One way to measure a hit is with charts — pour over the streaming rankings, compare them with radio spins, contrast them with sales totals. Another method involves simply tallying tributes. How many facsimiles and replicas does one song inspire?
Nio Garcia, Casper Magico and Darell’s “Te Boté” is performing well in both counts. It satisfied the first definition of a hit last summer. The track was originally released December 1, 2017; a remix with Bad Bunny, Ozuna and Nicky Jam arrived in April. “The guys had a hit by themselves,” said DJ Eddie One, who handles the daily 3 p.m. to 7 p.m. slot for Los Angeles’ Mega 96.3. “But having the big-leaguers [join], that helped that song go to the next level.”
The “Te Boté” remix peaked at Number Two on Latin radio in the U.S. in September. “It’s one of the only times that a seven minute-long song gets to play on the air,” Eddie One added. “That’s the time it takes three songs to play! The funny thing is, we made a shorter version, but we started getting complaints — ‘We want to hear the whole thing!'” (Another good way to gauge a hit is to count the number of complains generated by playing an abbreviated version of a track.) In addition to its success on the airwaves, “Te Boté” has now amassed more than 1.5 billion plays on YouTube.
During the last five months, the single has also become the second kind of hit — the kind that everybody copies. What made the original distinctive was the drums, which had a cruddy, clipped sound, as if the reggaeton beat hadn’t become a foolproof joy-delivery system for dancefloors worldwide. The “Te Boté” drums sound like old sneakers thudding in a dryer, a long way from the glossier percussion in 2017’s billion-views hits (Luis Fonsi’s “Despacito,” Maluma’s “Felices los 4”).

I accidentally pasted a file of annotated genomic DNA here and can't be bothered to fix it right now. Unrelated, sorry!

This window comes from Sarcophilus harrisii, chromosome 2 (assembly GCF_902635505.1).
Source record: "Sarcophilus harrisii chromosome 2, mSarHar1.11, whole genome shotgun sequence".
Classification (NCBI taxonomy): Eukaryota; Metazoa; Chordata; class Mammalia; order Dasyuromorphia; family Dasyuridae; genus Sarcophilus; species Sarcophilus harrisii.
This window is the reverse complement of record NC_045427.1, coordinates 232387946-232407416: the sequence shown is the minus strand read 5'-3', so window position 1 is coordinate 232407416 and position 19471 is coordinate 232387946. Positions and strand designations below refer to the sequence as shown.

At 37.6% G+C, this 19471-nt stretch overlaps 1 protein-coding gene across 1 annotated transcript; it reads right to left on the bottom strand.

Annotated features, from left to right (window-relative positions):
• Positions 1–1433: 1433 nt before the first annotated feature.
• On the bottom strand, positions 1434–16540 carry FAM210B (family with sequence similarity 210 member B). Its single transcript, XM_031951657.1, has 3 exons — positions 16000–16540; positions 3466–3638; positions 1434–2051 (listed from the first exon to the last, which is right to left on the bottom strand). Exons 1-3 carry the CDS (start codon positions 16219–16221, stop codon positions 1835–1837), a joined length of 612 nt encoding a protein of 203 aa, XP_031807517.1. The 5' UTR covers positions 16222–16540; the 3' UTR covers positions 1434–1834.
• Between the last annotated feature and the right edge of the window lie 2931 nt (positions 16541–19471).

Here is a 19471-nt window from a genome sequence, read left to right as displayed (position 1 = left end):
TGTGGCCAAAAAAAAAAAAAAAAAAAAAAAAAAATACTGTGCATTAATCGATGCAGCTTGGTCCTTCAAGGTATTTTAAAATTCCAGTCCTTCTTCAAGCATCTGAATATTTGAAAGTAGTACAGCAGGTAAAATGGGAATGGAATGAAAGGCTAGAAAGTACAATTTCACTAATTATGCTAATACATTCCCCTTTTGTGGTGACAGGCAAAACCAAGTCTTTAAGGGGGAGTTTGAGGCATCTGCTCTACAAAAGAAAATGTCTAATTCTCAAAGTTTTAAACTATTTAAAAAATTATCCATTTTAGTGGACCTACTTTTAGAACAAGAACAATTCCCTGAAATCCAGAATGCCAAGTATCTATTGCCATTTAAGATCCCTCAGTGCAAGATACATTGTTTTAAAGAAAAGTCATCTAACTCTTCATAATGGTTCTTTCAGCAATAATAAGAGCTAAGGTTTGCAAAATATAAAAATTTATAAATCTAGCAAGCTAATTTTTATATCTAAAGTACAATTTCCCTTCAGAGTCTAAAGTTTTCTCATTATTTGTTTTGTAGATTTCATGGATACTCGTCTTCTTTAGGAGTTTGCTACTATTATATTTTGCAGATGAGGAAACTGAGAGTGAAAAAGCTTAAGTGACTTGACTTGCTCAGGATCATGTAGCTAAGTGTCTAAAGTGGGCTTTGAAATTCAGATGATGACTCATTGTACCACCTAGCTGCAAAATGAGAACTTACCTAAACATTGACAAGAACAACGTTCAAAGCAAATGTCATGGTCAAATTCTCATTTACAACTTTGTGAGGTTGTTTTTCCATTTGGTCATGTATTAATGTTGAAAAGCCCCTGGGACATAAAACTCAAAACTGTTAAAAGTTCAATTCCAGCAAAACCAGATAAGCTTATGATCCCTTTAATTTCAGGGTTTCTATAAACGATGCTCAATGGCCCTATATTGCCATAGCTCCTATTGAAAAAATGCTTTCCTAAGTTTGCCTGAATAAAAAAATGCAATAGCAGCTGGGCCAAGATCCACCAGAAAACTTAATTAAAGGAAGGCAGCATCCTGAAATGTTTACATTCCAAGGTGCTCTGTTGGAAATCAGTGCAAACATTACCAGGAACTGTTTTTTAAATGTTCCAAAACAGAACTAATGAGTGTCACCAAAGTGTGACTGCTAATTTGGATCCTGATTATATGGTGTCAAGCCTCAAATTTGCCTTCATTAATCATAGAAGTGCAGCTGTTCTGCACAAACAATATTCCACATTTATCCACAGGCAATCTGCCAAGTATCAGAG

And now you hear “Te Boté”-like drums everywhere, especially in new singles from artists who appeared on the hit remix and hope to recapture the same magic. Try Myke Towers and Darell’s “Pa’ la Pared,” Ozuna’s “Tu Olor” (peaked at Number 27 on Billboard’s Hot Latin Songs chart) or Brytiago and Darell’s “Asesina,” which was subsequently remixed by Ozuna, Daddy Yankee and Anuel AA (that version peaked at Number 7). Non-affiliates of “Te Boté” and its remix have also tried to channel the track: See Brytiago and Rafa Pabon’s “La Mentira” or Daddy Yankee’s latest hit “Adictiva” with Anuel AA (Number 14).
But none of the “Te Boté” imitators match the surly ungraciousness of the original, and that has been reflected in diminishing commercial returns. “Asesina” has been the most successful homage, with over 500 million YouTube views between the original version and the remix. “Adictiva” has accumulated 169 million views. It’s a steep drop for “La Mentira,” which has 49 million views, while “Pa’ la Pared” and “Tu Olor” haven’t even reached that number.
That suggests it might be time for aspiring hitmakers to find a new model. “It’s a little phase: When a song is big, everybody wants to do something similar,” says Tainy, who has been producing reggaeton hits for over a decade. “Now it’s up to producers to change it up a bit — make the next trend.”